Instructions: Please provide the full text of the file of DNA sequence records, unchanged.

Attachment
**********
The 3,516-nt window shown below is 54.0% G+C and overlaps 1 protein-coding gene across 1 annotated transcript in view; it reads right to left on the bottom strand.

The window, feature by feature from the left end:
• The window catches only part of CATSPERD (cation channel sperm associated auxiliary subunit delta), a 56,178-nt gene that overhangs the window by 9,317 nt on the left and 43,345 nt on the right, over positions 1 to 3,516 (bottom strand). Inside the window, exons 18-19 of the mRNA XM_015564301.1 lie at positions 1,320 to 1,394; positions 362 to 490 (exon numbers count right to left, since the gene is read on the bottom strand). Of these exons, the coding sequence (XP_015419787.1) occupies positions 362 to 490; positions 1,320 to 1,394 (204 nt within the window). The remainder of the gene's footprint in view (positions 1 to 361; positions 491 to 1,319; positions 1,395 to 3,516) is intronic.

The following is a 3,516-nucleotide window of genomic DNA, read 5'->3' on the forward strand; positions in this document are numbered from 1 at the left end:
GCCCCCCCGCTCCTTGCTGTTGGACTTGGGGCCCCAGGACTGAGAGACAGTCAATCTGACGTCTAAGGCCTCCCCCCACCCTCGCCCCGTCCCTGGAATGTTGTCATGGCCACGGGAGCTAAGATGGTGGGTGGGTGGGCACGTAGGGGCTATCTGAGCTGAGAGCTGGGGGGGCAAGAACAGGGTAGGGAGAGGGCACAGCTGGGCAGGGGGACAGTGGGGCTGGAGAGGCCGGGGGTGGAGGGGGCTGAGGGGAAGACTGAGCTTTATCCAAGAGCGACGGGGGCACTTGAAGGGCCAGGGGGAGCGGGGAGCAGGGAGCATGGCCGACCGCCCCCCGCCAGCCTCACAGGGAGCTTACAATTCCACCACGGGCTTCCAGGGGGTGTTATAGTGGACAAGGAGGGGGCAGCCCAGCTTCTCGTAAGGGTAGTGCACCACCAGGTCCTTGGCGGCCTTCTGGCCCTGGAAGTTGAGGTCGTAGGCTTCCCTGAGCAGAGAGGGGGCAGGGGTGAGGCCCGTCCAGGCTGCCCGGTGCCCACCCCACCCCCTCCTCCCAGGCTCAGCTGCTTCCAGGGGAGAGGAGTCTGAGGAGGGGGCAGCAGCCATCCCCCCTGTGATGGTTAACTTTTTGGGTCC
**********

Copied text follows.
The 3,516-nt window shown below is 54.0% G+C and overlaps 1 protein-coding gene across 1 annotated transcript in view; it reads right to left on the bottom strand.

The window, feature by feature from the left end:
• The window catches only part of CATSPERD (cation channel sperm associated auxiliary subunit delta), a 56,178-nt gene that overhangs the window by 9,317 nt on the left and 43,345 nt on the right, over positions 1 to 3,516 (bottom strand). Inside the window, exons 18-19 of the mRNA XM_015564301.1 lie at positions 1,320 to 1,394; positions 362 to 490 (exon numbers count right to left, since the gene is read on the bottom strand). Of these exons, the coding sequence (XP_015419787.1) occupies positions 362 to 490; positions 1,320 to 1,394 (204 nt within the window). The remainder of the gene's footprint in view (positions 1 to 361; positions 491 to 1,319; positions 1,395 to 3,516) is intronic.

The following is a 3,516-nucleotide window of genomic DNA, read 5'->3' on the forward strand; positions in this document are numbered from 1 at the left end:
GCCCCCCCGCTCCTTGCTGTTGGACTTGGGGCCCCAGGACTGAGAGACAGTCAATCTGACGTCTAAGGCCTCCCCCCACCCTCGCCCCGTCCCTGGAATGTTGTCATGGCCACGGGAGCTAAGATGGTGGGTGGGTGGGCACGTAGGGGCTATCTGAGCTGAGAGCTGGGGGGGCAAGAACAGGGTAGGGAGAGGGCACAGCTGGGCAGGGGGACAGTGGGGCTGGAGAGGCCGGGGGTGGAGGGGGCTGAGGGGAAGACTGAGCTTTATCCAAGAGCGACGGGGGCACTTGAAGGGCCAGGGGGAGCGGGGAGCAGGGAGCATGGCCGACCGCCCCCCGCCAGCCTCACAGGGAGCTTACAATTCCACCACGGGCTTCCAGGGGGTGTTATAGTGGACAAGGAGGGGGCAGCCCAGCTTCTCGTAAGGGTAGTGCACCACCAGGTCCTTGGCGGCCTTCTGGCCCTGGAAGTTGAGGTCGTAGGCTTCCCTGAGCAGAGAGGGGGCAGGGGTGAGGCCCGTCCAGGCTGCCCGGTGCCCACCCCACCCCCTCCTCCCAGGCTCAGCTGCTTCCAGGGGAGAGGAGTCTGAGGAGGGGGCAGCAGCCATCCCCCCTGTGATGGTTAACTTTTTGGGTCC